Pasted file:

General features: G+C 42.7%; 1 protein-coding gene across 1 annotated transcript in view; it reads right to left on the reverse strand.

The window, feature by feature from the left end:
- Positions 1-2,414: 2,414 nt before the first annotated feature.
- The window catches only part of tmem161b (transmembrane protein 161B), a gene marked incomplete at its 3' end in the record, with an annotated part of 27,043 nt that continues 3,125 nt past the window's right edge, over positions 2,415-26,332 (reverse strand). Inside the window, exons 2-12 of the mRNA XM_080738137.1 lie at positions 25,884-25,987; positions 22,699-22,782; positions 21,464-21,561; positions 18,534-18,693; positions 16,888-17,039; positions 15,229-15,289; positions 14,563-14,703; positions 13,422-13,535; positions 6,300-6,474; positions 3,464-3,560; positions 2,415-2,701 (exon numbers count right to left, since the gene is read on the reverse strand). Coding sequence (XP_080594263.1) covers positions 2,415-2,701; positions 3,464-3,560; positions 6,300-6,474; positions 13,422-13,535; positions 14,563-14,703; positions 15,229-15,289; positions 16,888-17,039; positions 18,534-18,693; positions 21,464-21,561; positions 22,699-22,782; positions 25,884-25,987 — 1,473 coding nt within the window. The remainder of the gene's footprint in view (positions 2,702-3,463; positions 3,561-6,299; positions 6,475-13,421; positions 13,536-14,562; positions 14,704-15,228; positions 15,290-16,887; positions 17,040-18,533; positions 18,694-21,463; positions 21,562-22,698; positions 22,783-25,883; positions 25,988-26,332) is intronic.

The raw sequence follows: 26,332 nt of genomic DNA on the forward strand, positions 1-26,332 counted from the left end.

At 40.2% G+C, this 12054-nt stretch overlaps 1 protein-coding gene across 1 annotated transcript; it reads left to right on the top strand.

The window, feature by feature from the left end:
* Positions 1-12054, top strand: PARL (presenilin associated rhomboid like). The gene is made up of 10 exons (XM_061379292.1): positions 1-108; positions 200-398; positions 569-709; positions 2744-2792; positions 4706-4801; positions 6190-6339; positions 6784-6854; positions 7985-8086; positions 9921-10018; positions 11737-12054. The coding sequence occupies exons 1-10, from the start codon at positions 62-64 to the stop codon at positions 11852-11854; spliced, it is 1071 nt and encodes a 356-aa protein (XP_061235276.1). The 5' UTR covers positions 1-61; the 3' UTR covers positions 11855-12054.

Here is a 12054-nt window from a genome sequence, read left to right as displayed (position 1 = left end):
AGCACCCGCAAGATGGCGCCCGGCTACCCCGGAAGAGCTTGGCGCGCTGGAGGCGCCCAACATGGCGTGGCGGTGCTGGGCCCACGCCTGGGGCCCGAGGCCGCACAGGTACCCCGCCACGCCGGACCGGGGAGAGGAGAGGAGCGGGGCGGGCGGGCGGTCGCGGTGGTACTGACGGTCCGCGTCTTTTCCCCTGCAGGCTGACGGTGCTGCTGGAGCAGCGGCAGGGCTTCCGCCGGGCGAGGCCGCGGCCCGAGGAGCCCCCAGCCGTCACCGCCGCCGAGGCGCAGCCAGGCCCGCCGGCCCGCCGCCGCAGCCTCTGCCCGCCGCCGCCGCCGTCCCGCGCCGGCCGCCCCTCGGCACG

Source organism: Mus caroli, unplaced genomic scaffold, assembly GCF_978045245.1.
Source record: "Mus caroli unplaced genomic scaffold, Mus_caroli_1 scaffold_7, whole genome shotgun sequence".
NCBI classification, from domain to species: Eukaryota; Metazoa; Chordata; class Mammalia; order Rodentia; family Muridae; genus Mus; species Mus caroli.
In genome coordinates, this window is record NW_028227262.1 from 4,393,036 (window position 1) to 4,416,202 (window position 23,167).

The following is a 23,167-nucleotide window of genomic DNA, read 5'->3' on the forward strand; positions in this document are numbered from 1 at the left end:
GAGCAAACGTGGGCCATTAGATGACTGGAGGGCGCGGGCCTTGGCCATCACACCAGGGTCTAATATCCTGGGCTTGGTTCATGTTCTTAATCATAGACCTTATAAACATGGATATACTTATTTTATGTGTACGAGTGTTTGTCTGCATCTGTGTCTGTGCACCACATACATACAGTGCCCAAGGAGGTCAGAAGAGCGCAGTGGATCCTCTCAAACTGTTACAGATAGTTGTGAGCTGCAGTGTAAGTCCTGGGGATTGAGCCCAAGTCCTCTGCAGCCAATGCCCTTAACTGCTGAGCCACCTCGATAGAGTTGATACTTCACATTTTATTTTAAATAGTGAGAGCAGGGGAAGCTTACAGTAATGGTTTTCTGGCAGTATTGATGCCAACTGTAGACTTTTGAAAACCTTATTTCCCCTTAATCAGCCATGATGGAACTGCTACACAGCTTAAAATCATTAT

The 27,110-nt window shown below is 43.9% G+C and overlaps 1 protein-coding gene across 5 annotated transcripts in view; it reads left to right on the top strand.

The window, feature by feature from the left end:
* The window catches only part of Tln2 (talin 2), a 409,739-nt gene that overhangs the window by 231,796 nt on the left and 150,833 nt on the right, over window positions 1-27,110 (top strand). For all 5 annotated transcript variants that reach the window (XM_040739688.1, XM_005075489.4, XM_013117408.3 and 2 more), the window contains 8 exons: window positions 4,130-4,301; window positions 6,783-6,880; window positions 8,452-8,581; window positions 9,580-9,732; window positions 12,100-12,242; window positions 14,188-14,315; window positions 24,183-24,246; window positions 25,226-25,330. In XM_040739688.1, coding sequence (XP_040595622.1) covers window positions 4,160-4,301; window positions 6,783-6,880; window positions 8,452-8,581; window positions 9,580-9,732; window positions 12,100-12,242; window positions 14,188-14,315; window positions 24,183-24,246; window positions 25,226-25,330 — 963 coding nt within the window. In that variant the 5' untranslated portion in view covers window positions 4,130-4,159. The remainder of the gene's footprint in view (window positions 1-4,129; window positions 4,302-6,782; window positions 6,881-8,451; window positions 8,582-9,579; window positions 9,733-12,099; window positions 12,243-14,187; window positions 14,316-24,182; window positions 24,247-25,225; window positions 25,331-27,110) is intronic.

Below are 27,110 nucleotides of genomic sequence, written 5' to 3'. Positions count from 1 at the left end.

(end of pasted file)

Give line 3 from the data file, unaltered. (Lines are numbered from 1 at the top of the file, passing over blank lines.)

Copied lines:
- Positions 1-2,414: 2,414 nt before the first annotated feature.